Sleeping Beauty - Once Upon This Dream, Right Now, Right Here... Please?

Quick Thoughts: Sleeping Beauty

Cursed to die on her 16th birthday, Princess Aurora's only hope is to be awoken by true love's first kiss.

This is a film I was reluctant to put into the Disney Series as I don't like it much. The major fault in Sleeping Beauty is how generic and bland its conceptualised story is. The narrative holds nothing of note. Every aspect of character falls lukewarm, as do the action sequences, the songs, emotional upbeats and downbeats. This is then, in its entirety, an incredibly mediocre film. What's more, this is a, somewhat ironically, pretty ugly movie. The animation if often sloppy with no nuance given to the characters, their movement or expression. This is only embellished by the terrible backgrounds. They are way too detailed with the strong emphasis on the uniform dynamics of lines forcing conflict with the smoothness of the foreground. What this does is distract the eye, pulling it from the characters and action and into the unmoving distance; the lazy background artwork, hardly ever animated. This all coalesces into a Disney film that really isn't worth labelling 'classic'. However, there's always a 'however', the stagnating mediocrity of Sleeping Beauty does make it a very interesting example of the paradigm and philosophy of the fairy tale. It's because this film drowns in tropes, but by design, that we are ultimately seeing a commentary on an idea of the fairy tale in respect to the 'kid's film'.

To set the stage for this exploration into Sleeping Beauty we should start with the title. Firstly, who is the beauty? The more appropriate question is what is the beauty? for it is not a person, it is not Aurora that is the comatosed grace, much rather, an idea. The dormant beauty in this film is its happy ending. To understand why, we have to break down what the film tells us beauty is. Beauty is defined quite simply by this sequence...

The sequence of the 3 gifts--I know there's an implied Jesus thing here, but I'll leave that to you as it's not relatable to what we're going to talk about. The sequence of the 3 gifts defines beauty not in the idea of Aurora being bless with beauty, song and the fix-all of true love's first kiss. Beauty is defined in the act of giving. The guardian fairies bestow their vision of beauty onto the baby princess - and as the cliche goes: beauty is in the eye of the beholder. This simply states that the physical beauty of Aurora is manufactured and the product of a perceptual bias. In this we see the construction of a future through the Princess as a mere vessel (yeah, yeah, I know, objectification, dehumanisation, such and so on - I get it). What's more important though is the idea of Sleeping Beauty, of an implied inevitably happy ending; what is characterised to be fate. Fate riddles this film from start to beginning, seemingly plaguing the film with God-awful writing. However, this has clearly been built in the narrative to suggest that the real dream, the real protagonists, are in fact the parental forces featured. This is a film by and for those wanting a perfect world, wanting to create the utopian experience, for those they love. This is all veiled in a thin veneer of selflessness, in a notion of goodness, but that stark truth of this film is that its basically a near-propaganda think-piece on genetic modification. The magic in this film doesn't directly serve as metaphors for creating a test-tube-baby, instead, the human yearning that lies behind the idea of having a perfect future for yourself and your children. So, in this I see not criticism in this film being 'a near-propaganda think-piece on genetic modification', but a coincidental poke at what drives our manipulative agendas in life.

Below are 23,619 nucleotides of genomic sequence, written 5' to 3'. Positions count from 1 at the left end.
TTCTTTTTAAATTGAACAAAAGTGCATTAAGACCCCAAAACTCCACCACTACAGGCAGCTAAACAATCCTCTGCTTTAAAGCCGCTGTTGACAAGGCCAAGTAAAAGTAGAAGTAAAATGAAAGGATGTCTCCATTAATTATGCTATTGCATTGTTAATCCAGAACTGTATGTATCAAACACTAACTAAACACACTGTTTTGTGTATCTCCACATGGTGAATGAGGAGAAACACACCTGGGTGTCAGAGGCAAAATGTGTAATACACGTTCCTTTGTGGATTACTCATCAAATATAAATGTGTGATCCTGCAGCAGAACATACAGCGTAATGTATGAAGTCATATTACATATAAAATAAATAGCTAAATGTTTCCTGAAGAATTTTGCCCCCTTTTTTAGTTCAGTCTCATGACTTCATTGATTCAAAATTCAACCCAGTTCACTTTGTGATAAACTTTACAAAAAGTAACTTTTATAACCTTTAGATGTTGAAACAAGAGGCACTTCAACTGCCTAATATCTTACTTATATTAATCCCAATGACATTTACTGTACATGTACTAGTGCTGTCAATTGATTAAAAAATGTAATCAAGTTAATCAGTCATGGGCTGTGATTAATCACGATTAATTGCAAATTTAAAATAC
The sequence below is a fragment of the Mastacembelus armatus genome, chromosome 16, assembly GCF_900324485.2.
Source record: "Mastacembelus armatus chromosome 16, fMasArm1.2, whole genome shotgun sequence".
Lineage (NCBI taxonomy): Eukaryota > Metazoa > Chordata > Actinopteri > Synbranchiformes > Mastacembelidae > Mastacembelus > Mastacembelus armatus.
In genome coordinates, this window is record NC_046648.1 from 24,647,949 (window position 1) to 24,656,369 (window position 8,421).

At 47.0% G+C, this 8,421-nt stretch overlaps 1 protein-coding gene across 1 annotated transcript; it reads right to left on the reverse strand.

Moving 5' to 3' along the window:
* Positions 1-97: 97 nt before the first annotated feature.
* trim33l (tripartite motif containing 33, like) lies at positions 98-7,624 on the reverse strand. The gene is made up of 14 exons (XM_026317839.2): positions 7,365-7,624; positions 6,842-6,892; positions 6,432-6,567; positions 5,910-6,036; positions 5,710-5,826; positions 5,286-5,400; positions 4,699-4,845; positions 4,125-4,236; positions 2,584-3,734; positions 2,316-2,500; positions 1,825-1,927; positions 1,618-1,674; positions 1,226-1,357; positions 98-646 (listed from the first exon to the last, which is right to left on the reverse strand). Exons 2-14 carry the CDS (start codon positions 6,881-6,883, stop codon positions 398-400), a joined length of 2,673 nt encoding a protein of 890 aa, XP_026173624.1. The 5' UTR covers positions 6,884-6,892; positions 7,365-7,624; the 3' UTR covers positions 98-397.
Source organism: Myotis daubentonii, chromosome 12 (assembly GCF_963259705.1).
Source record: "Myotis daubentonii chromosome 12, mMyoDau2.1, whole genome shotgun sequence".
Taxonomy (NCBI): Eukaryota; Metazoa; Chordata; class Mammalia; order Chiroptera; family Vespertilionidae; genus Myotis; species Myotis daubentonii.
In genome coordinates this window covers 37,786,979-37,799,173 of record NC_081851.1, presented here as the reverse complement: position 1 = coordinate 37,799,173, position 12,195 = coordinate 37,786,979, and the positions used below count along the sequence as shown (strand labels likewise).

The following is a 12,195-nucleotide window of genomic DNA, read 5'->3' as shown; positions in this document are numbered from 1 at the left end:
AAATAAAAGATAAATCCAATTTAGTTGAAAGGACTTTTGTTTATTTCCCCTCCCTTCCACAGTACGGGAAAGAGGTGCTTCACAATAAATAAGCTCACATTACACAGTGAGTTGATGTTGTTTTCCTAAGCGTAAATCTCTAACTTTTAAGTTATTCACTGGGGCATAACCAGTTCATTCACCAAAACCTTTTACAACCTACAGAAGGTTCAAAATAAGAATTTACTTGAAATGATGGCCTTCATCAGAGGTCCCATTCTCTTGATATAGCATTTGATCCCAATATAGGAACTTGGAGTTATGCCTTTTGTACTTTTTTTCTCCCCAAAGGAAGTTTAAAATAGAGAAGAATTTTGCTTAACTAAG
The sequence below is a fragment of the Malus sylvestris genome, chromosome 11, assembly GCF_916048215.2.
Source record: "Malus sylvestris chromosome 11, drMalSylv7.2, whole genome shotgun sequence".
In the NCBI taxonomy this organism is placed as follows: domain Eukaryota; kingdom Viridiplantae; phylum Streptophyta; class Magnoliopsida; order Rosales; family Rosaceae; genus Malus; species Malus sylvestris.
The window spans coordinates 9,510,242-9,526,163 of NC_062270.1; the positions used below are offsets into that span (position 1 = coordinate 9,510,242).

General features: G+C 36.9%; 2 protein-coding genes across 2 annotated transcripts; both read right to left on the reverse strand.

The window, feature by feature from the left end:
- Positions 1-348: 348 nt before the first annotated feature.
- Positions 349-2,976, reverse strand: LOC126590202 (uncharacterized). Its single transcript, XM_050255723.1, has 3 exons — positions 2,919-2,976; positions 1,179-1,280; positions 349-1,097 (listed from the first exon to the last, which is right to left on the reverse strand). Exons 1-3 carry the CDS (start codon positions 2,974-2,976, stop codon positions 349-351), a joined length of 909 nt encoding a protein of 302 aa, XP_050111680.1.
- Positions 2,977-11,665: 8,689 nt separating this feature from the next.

It's in this that we see perfectly the Sleeping Beauty of the film. It is a parental dream of the perfect child living in a perfect world. This is what the implied inevitably happy ending stands to reason. This is a film about a parent's hope. Through this, the crux of the story is in the tests that all the parental figures are put through. The virtues of the three guardian fairies, the Kings and the Queen are of patience, of sacrifice and a trust in their child to become what they wish and are there to spotlight traits of good parenting (as argued by the film). By succeeding in passing all their tests, the parental figures are rewarded with their preconceived happy ending, with fate playing to their wishing will. What this transforms Maleficence into is an idea of pure pessimism, of an almost malicious sense of doubt. In such, the film becomes a fight between the dreaming optimist in face of their crowd of (I hate to use the word, but it conveys the point aptly enough) haters. Maleficence is essentially the grinding thought that one's daughter could not only become entrapped in a banal existence, as represented by a symbol of work...

... the spindle, but be trapped in this mundane reality with spite, without hope, happiness, with the existential touch of death...

What does this film then essentially say? Well...

... but, my kid is going to become president...

... beautiful, huh? And for that, this is a pretty simple film, one that manages to translate this message in a way that isn't all that smug and dickish - which kind of elevates it a notch above mediocre, but, ultimately, a notch not too high.

In the end, the philosophy of the fairy tale presented by this film is that they're stories we use to manipulate our children, to shape them into better people through fear, through instilled hope, fantasy, aspiration and happiness. Not so magic when put in those words, but not so tragic either.

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